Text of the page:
Ditch the plastic for paper!

Plant a Tree
February 17, 2020
When Greta met David
February 27, 2020

We know the problems of plastic in the oceans.  Now that China has refused to take the plastic waste generated in Europe and North America, there is a growing crisis – with much plastic earmarked for recycling ending up in landfill.  It’s more urgent than ever to ditch the plastic – and switch to sustainable paper.

Around the world, over 1 billion plastic toothbrushes are thrown away every year. These small, environmentally unfriendly pieces of plastic usually end up in landfill or in the sea, affecting marine wildlife.

Switching to a toothbrush made from a more sustainable material, such as bamboo, is an easy way to reduce this annual fifteen million kilos of plastic waste.  It’s so simple and effective that it is the first switch to ditch the plastic that many campaigners suggest we make.

As a result, the humble bamboo toothbrush has become something of a talisman for the plastic-free shopping and green movements – whether you’re for it or against it.

While it’s easy to take a swipe at so small a change, big movements are made up of small changes like these – and every bamboo toothbrush replaces 15 grams of plastic that will not end up in the sea or landfill.

Bamboo and paper are alternatives

Switching to sustainable, biodegradable and easily recyclable materials such as bamboo and paper is critical if we are to reduce the amount of plastic waste we are creating as a planet.

David Attenborough, the British broadcaster and natural historian, did much to wake the world up the problem in his Blue Planet series.  He says, “Ever since plastic was invented 100 years’ ago, plastic has become an integral part of our daily lives.  But every year, some eight million tonnes of it end up in the ocean.”

China stops plastic

The problem has been exacerbated by China’s decision to no longer accept the plastic waste of other nations for “recycling”.  In 2018, Beijing barred the import of such materials – causing a waste crisis in the USA.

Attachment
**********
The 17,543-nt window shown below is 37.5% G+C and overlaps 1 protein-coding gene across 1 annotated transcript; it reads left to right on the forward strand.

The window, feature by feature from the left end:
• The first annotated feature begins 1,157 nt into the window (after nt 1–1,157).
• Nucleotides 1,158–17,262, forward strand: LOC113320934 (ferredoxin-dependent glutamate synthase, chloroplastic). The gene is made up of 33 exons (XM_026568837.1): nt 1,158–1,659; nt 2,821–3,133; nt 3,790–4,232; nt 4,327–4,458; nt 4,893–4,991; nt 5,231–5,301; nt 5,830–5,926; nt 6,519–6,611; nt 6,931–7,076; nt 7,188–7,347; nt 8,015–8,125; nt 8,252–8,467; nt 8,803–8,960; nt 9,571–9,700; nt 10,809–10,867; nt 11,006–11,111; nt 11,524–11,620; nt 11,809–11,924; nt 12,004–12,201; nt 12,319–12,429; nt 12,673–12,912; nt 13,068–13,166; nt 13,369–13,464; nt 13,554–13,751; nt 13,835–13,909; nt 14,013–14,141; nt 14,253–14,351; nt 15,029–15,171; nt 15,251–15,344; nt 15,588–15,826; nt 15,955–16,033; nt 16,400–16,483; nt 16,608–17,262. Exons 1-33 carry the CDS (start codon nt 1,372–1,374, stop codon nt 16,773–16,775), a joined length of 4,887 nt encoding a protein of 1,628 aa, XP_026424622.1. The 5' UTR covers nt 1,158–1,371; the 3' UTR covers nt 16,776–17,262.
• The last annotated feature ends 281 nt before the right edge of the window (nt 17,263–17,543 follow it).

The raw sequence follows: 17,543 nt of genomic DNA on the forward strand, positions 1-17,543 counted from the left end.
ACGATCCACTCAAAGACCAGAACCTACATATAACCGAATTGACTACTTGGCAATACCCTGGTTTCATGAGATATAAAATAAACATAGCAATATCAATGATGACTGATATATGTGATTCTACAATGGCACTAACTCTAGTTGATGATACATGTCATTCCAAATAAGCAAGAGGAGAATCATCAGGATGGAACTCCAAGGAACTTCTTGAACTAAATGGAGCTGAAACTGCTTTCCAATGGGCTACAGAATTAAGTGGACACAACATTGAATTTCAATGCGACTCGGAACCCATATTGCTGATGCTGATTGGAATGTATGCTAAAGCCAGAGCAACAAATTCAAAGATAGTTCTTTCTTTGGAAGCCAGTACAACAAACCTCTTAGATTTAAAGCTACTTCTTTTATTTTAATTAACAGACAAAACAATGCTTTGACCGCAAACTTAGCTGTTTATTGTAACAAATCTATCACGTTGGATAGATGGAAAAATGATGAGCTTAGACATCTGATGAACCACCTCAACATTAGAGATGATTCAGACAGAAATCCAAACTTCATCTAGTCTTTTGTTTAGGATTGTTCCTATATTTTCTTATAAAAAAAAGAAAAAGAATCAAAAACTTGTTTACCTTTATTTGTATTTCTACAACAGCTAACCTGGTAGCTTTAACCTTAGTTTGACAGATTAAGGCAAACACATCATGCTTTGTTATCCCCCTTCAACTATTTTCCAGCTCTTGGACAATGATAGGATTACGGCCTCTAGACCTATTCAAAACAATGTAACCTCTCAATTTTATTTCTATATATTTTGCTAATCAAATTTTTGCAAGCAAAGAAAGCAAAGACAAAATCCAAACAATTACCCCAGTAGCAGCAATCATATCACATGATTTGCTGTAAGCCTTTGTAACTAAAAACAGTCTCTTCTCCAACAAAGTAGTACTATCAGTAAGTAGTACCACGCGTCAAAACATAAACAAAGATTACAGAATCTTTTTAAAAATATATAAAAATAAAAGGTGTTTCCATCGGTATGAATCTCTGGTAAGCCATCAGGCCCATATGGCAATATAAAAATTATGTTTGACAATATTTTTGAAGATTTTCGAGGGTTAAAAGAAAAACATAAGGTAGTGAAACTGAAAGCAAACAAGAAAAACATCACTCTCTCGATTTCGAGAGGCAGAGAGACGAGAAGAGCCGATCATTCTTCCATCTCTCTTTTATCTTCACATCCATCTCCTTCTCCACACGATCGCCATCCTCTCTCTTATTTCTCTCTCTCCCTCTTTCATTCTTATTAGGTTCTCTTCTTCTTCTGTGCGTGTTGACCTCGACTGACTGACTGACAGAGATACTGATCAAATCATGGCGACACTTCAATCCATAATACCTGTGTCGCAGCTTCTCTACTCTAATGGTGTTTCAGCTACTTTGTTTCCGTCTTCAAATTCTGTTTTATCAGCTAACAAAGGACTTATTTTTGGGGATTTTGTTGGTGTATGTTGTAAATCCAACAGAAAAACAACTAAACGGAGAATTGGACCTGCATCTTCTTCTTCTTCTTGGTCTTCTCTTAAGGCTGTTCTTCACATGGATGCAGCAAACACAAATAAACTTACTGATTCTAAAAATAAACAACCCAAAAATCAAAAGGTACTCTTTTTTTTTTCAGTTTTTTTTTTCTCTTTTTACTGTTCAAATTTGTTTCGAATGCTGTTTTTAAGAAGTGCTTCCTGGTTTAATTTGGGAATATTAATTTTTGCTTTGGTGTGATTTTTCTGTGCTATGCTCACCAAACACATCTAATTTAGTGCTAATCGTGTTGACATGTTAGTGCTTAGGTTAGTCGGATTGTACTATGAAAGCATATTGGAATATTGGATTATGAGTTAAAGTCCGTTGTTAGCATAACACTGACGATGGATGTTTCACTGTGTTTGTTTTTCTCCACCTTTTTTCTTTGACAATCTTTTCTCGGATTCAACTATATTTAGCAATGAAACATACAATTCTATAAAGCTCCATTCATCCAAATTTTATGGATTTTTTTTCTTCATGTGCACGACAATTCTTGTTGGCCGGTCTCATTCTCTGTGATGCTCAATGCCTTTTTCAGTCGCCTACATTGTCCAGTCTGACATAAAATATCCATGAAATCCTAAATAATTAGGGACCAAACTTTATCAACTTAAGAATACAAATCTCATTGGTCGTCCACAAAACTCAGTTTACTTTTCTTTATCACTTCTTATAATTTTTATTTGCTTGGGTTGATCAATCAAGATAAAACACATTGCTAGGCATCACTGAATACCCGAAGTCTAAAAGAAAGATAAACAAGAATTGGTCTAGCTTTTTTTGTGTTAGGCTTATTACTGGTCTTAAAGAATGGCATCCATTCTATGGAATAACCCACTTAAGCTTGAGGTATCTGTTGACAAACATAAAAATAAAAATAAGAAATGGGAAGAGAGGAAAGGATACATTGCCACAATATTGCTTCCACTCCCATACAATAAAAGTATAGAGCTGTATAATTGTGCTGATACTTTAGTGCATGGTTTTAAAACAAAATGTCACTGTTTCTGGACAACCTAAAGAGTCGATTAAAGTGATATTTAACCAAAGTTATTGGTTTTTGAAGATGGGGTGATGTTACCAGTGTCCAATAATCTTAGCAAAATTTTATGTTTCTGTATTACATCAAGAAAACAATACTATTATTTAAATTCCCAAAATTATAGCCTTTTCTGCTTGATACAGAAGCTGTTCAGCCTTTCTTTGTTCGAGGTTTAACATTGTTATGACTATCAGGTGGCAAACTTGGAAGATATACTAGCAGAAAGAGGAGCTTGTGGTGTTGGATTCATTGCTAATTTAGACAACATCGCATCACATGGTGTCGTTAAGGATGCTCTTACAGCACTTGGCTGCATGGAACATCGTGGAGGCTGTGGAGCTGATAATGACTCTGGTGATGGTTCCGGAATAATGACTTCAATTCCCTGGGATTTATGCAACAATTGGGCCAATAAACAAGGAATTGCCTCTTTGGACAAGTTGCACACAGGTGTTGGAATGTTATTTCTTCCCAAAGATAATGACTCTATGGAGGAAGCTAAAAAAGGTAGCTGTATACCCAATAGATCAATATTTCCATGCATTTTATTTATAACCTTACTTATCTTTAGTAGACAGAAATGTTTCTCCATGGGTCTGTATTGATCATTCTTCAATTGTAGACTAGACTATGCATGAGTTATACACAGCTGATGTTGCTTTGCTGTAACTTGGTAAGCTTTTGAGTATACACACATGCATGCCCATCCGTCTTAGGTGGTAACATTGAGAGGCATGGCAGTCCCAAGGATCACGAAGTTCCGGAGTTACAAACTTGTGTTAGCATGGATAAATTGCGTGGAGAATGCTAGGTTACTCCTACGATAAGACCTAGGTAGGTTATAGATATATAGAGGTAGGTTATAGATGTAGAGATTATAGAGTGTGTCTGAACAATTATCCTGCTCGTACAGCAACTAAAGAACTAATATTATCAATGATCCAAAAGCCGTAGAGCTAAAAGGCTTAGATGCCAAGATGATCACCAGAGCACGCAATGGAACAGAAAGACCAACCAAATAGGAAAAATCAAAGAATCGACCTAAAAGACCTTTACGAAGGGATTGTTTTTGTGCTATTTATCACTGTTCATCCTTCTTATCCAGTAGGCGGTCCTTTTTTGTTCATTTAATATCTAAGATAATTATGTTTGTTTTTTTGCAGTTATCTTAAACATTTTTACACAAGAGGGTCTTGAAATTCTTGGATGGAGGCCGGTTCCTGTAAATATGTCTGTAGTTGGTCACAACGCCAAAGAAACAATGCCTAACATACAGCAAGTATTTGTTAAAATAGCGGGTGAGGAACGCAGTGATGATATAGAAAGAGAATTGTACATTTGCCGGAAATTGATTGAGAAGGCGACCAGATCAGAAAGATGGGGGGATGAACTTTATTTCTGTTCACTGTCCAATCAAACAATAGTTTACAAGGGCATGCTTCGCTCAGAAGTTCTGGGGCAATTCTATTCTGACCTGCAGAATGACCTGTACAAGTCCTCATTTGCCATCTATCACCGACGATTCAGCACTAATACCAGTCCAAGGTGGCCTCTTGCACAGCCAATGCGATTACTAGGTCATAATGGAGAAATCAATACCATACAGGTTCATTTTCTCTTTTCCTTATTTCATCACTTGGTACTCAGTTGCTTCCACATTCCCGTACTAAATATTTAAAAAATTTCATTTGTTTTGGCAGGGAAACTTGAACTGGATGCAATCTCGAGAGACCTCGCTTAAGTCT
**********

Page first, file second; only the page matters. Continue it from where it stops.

Kerbside recycling schemes have been cancelled and much plastic of the separated for recycling has ended up in landfill.

As a result, recycling and composting rates in the USA are low: 65 percent of waste goes to landfill.  Europe performs a little better, with 50 percent of waste going to landfill.  However, there are some star-performers that do much better.  The city of San Francisco, for example, manages to keep 80 percent of its waste out of landfill.

To achieve this, San Francisco has banned hard-to-recycle items, such as single-use plastic bags and polystyrene packaging, and implemented policies for color-coded bins and fines against people who don’t separate their waste.

San Francisco stands as a powerful demonstration of the impact that positive policies by municipalities can have – were these policies to be implemented on a national scale, the impact could be huge.

In the meantime, individuals have to step up.  This does mean swapping the plastic toothbrushes for bamboo ones – but it means a lot more too.  As a natural, sustainable, recyclable and biodegradable material, paper has a big role to play here.  Ditching the plastic and switching to paper alternatives is happening at all levels – from paper straws and disposable coffee cups to industrial packaging.